Now that the multiverse is a more prominent part of the MCU, it opens the doors for many of these stories to be seen on the big screen. One more gruesome example is the world of Marvel Zombies – in which most of the world's surviving heroes and villains are rotting zombie cannibals. We could visit the timeline of Earth X, where every last person on Earth has super powers. When the X-Men finally show up in the MCU, we could see the Age of Apocalypse, in which — in the wake of Professor X's untimely death — the villain Apocalypse rules over Earth. 

In fact, speaking of "Age of" stories, we could see a more comic book-accurate version of Age of Ultron. In the comic the second Avengers movie is named after, the super-intelligent robot finally conquers the Earth and the only surviving heroes live in hunted bands among Earth's ruins. 

Alternate realities could come into conflict

Alternate realities don't necessarily exist peacefully side by side, at least not in Marvel Comics. 

The 2013 revamp of the Avengers comics includes a slow-burning storyline in which some of the heroes of Marvel's prime Earth face the impossible moral question of whether or not to destroy other realities in favor of their own. The heroes become aware of a series of incursions in which Earths from different realities are colliding and destroying one another. The tale culminates with 2015's Time Runs Out and finally with Secret Wars. The first issue of Secret Wars opens with a clash between the heroes of the prime Marvel Earth and the survivors of the Ultimate Earth, and finally the destruction of both. Doctor Doom remakes the multiverse in a single "Battleworld," until finally at the end of Secret Wars the multiverse is restored.

With the multiverse potentially looming large now in the MCUsomething like the Avengers comics' incursion story could show up on the big screen. We already saw just the faintest glimmer of conflict in Endgame when the Ancient One initially refused to give Bruce Banner the Time Stone. There wasn't much of a physical battle between them, of course — beyond the Ancient One's separating Bruce's astral form from the Hulk's body — but it highlights the idea of heroes needing to face the difficult moral choice of whether or not to forsake one reality for the welfare of another.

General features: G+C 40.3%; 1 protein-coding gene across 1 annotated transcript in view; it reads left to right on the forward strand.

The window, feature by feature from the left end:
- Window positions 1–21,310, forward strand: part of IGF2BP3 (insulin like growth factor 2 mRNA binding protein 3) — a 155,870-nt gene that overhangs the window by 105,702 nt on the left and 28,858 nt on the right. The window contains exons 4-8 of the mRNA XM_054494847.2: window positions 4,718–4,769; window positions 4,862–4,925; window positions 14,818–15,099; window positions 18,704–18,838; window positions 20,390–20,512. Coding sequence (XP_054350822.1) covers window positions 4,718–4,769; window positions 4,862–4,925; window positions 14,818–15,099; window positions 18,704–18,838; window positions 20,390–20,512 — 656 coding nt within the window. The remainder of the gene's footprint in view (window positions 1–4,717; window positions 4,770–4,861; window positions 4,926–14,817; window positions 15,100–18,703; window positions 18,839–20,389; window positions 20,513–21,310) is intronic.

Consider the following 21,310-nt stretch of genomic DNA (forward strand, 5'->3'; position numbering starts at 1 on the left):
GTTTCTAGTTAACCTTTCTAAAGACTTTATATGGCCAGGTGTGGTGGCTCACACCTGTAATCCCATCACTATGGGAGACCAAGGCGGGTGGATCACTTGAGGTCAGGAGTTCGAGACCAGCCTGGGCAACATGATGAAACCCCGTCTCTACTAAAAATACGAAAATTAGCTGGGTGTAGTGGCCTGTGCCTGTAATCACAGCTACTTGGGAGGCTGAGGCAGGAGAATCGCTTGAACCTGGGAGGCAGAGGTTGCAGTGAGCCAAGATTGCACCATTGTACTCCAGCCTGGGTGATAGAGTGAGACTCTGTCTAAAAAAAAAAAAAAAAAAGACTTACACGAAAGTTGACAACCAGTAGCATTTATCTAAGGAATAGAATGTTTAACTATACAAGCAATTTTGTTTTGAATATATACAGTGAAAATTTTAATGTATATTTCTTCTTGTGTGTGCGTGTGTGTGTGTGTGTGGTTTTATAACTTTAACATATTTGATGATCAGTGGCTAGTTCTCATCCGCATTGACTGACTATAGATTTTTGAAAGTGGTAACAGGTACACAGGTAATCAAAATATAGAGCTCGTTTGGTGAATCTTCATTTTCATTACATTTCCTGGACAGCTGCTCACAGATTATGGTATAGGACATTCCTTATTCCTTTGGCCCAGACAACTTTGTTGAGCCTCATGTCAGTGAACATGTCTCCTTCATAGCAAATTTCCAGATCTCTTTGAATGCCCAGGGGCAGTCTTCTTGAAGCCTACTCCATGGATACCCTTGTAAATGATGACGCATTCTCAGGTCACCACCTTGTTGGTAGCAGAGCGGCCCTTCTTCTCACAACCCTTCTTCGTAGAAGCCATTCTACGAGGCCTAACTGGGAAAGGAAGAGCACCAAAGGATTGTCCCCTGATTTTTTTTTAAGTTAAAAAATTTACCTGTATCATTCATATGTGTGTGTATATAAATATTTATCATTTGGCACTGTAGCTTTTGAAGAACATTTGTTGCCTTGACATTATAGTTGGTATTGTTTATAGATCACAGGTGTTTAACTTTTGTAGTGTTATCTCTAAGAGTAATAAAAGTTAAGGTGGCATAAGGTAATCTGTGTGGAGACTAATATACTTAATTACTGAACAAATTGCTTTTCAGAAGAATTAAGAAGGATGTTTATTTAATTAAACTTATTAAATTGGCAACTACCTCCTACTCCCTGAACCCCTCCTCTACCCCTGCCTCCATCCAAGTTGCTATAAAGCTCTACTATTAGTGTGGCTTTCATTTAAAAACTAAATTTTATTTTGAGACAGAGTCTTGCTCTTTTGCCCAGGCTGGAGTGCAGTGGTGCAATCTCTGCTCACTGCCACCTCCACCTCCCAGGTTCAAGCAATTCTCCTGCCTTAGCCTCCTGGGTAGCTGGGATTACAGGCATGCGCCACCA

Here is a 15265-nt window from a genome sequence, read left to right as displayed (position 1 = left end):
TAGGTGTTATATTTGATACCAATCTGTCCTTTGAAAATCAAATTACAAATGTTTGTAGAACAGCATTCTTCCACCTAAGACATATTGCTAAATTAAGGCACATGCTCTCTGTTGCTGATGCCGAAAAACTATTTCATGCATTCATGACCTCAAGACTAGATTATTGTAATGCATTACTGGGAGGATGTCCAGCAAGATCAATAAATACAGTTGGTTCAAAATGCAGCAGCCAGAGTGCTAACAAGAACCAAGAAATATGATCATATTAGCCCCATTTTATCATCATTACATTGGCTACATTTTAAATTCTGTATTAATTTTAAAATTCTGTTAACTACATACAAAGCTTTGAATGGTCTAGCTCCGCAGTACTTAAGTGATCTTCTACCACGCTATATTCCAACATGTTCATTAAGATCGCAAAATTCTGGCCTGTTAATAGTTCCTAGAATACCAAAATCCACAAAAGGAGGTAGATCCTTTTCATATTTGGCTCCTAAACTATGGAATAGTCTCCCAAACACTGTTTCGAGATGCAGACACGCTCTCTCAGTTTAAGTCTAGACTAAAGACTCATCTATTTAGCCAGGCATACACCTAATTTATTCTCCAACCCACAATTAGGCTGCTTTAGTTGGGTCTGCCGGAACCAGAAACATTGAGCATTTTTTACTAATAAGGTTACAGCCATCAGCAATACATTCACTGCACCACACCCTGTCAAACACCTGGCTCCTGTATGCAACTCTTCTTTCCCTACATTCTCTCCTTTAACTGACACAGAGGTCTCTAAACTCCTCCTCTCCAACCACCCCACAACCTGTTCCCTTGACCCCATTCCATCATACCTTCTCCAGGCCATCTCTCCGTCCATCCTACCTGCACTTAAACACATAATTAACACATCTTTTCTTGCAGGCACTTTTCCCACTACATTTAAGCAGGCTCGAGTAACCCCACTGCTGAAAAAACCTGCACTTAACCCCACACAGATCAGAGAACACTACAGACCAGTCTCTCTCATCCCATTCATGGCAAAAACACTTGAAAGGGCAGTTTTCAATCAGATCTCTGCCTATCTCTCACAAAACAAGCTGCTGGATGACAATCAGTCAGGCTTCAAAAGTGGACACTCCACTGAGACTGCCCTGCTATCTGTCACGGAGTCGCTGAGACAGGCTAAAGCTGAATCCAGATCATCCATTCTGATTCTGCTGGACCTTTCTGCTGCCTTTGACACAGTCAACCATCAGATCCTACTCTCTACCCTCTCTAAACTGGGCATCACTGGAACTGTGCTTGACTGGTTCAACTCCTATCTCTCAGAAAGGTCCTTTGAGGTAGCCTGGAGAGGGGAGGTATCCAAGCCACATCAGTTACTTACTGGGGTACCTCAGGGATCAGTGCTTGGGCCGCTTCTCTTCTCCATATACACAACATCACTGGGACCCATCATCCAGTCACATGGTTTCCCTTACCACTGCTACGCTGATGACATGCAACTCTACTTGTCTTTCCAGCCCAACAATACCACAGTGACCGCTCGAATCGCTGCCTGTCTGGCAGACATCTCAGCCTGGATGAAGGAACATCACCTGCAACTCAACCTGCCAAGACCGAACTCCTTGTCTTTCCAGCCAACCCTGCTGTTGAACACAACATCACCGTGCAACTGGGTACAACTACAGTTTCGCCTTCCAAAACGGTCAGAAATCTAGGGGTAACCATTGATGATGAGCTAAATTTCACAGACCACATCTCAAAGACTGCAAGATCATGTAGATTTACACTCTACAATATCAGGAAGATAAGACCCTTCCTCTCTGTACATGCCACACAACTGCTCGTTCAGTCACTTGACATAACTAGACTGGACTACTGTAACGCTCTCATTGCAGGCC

Crisis may have inadvertently done the MCU a big favor

The 2019-'20 television CW crossover Crisis on Infinite Earths is a triumphant tribute to the 1985-'86 comic book crossover of the same name. Ironically, what the late Stan Lee used to called Marvel's "Distinguished Competition" may have inadvertently done the MCU a big favor. 

The idea of a multiverse — of infinite alternate realities existing side by side — isn't a simple one. It's one thing to ask your audience to imagine, say, that there are different planets with different intelligent species as we see not only in superhero stories but in popular science fiction franchises like Star Wars and Star Trek. It's another to ask them to imagine there is a place where all or most of the same people exist, just slightly different. There is one Earth where the Axis powers won World War II, one Earth where the Titanic never sank, one Earth where JFK served two full terms as President and died of old age, etc. 

The Arrowverse's Crisis on Infinite Earths has given audiences a picture of exactly how the MCU's multiverse could work without Marvel Studios ever having to lift a finger. It's fitting, too, considering that — while both DC and Marvel have produced some wonderful alternate reality stories over the years — it was the DC comics CW's Crisis is based on that represented the first major comic book crossover to deal with the concept of a multiverse on a grand scale.